The Handmaid’s Tale: Introduction

‘In the world of the near future, who will control women’s bodies?

Offred is a Handmaid in the Republic of Gilead. She may leave the home of the Commander and his wife once a day to walk to food markets whose signs are now pictures instead of words because women are no longer allowed to read. She must lie on her back once a month and pray that the Commander makes her pregnant, because in an age of declining births, Offred and the other Handmaids are only valued if their ovaries are viable.

Offred can remember the days before, when she lived and made love with her husband Luke; when she played with and protected her daughter; when she had a job, money of her own, and access to knowledge. But all of that is gone now…’

That’s right, we’ve chosen the first book for our Feminist Book Club, and what else could it be but The Handmaid’s Tale by Margaret Atwood? When we asked Twitter for suggestions, this title came up over and over, and with good reason. Published in 1985, it has become a go-to reference for those writing about shifts towards policies aimed at controlling women, and especially women’s bodies and reproductive functions. Nearly all dystopian novels that even hint at a bleak future for women are compared to it, and ‘like something out of The Handmaid’s Tale’ is a familiar shorthand for ‘this is bad news for women’. We want to find out why this book has become such a seminal text.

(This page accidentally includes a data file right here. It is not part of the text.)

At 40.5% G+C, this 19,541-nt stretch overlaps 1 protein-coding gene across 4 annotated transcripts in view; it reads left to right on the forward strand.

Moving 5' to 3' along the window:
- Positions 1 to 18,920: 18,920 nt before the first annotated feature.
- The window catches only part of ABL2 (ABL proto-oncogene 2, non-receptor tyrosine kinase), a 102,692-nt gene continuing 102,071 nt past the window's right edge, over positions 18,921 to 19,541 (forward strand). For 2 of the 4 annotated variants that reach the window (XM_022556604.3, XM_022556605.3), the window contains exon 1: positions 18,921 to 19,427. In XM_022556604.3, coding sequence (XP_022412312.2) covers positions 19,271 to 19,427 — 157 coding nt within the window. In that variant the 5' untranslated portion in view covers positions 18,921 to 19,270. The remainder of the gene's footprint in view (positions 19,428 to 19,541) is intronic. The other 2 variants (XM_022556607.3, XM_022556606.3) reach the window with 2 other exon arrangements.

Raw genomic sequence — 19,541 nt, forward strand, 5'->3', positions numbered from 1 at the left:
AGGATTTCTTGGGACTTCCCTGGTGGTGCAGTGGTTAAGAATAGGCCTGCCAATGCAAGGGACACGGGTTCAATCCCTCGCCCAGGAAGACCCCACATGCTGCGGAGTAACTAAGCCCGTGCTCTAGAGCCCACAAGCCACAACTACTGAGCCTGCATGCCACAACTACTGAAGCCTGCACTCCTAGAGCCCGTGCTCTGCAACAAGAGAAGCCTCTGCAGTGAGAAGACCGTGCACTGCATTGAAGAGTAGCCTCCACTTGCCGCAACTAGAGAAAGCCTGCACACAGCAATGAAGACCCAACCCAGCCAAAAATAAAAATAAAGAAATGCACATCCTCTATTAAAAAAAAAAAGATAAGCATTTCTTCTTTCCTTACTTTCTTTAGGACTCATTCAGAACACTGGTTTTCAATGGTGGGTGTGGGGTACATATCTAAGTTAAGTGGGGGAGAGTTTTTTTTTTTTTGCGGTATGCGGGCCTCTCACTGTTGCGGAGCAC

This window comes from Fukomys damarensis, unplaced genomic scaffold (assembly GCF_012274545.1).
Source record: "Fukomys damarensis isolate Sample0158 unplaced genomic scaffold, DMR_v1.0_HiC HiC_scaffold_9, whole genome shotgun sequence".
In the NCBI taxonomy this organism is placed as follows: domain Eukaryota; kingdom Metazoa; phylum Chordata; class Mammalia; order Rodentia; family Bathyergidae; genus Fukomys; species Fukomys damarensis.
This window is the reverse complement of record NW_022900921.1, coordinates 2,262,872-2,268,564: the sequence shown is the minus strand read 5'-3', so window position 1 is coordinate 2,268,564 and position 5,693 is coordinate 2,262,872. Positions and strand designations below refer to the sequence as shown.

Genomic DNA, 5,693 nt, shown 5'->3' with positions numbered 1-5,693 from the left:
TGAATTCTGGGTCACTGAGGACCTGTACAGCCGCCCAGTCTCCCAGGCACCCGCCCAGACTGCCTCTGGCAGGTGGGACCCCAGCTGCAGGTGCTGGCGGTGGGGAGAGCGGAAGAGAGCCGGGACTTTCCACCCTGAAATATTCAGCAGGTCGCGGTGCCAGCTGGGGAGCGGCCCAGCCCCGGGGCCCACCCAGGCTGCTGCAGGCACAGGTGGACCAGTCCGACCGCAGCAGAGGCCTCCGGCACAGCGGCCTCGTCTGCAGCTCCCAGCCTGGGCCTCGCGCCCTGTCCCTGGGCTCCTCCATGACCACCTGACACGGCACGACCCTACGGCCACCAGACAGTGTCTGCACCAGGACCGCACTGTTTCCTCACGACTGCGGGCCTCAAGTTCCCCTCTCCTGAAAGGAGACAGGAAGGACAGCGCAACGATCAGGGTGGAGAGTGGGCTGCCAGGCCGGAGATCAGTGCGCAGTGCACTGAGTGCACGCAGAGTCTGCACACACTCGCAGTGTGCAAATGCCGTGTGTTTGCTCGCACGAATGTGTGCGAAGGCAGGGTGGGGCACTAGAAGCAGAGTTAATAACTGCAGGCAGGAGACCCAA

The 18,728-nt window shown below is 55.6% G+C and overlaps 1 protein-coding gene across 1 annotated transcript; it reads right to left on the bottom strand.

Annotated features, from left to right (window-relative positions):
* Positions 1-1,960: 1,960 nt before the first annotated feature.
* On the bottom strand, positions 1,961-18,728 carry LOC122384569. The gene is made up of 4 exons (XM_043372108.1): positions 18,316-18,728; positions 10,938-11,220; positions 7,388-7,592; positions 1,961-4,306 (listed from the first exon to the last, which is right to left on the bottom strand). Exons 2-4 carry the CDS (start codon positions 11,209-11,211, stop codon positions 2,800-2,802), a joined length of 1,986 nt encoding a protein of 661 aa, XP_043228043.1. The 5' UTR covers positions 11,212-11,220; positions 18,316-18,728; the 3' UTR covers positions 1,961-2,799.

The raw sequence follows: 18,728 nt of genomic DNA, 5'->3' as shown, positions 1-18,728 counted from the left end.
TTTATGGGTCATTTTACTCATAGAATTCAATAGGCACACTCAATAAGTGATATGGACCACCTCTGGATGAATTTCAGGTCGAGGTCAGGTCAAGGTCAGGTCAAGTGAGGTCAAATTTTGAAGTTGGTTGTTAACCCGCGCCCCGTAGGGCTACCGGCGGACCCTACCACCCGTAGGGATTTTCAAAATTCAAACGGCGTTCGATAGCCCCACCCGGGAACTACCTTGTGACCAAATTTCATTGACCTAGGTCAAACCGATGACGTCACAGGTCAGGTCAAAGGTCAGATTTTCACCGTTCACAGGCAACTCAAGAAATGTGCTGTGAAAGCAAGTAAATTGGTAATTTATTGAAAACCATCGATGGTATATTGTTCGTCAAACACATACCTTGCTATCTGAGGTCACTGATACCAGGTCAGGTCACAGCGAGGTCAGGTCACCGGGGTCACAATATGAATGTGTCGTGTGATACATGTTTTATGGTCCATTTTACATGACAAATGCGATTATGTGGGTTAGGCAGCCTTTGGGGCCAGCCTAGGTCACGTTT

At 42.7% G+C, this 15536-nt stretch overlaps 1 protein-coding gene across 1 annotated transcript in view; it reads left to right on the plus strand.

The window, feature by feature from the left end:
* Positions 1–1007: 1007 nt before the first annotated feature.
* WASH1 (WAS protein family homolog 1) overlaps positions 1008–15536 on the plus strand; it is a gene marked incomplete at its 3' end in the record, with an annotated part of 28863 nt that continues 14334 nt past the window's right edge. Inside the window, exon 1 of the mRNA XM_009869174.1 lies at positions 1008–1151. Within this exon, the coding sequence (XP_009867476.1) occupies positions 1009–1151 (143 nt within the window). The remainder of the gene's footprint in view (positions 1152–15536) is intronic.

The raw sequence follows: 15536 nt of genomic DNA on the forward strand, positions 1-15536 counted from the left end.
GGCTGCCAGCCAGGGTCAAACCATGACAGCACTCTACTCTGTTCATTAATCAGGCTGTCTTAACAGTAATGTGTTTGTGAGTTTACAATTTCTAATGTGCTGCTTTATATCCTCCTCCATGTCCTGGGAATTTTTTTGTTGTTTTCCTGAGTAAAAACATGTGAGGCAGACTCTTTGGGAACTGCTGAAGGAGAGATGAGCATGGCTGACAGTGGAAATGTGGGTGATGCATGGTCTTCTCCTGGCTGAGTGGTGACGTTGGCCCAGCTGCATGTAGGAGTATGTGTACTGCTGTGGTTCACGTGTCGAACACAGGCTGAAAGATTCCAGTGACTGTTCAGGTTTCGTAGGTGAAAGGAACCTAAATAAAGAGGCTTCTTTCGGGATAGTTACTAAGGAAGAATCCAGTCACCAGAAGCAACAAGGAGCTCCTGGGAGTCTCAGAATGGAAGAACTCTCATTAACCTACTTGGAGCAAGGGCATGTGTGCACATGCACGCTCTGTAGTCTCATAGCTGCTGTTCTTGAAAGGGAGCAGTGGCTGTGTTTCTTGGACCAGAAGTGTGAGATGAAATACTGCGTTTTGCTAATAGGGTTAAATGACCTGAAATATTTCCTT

Both Alice and Stilli have read this before, but I (Poppy) haven’t, and I find myself quite nervous to do so. It’s been described as funny, unexpected, even horrifying, and the comments from our Twitter community have left me very curious as to what I’m going to find.

Giving a fuller summary than the blurb would spoil some of the impact that a first read of this novel brings, but the high-level summary – a dystopian world in which women have had all semblance of choice stripped away – is by now well-known. Interestingly, Margaret Atwood herself is very resistant to this being labelled as a science fiction novel (which is how it’s usually classified in shops). She has said that everything in the novel has happened to women at some point in human history – a truly chilling statement.

It’s not exactly the most lighthearted read, but it’s an important text (Stilli actually said she thinks it should be required reading for everyone, make of that what you will!) and we think it’s going to provoke some interesting discussions.

We hope you’ll be joining us as we read this, and we look forward to opening the discussion on Tuesday 26th February at 7.30pm (GMT).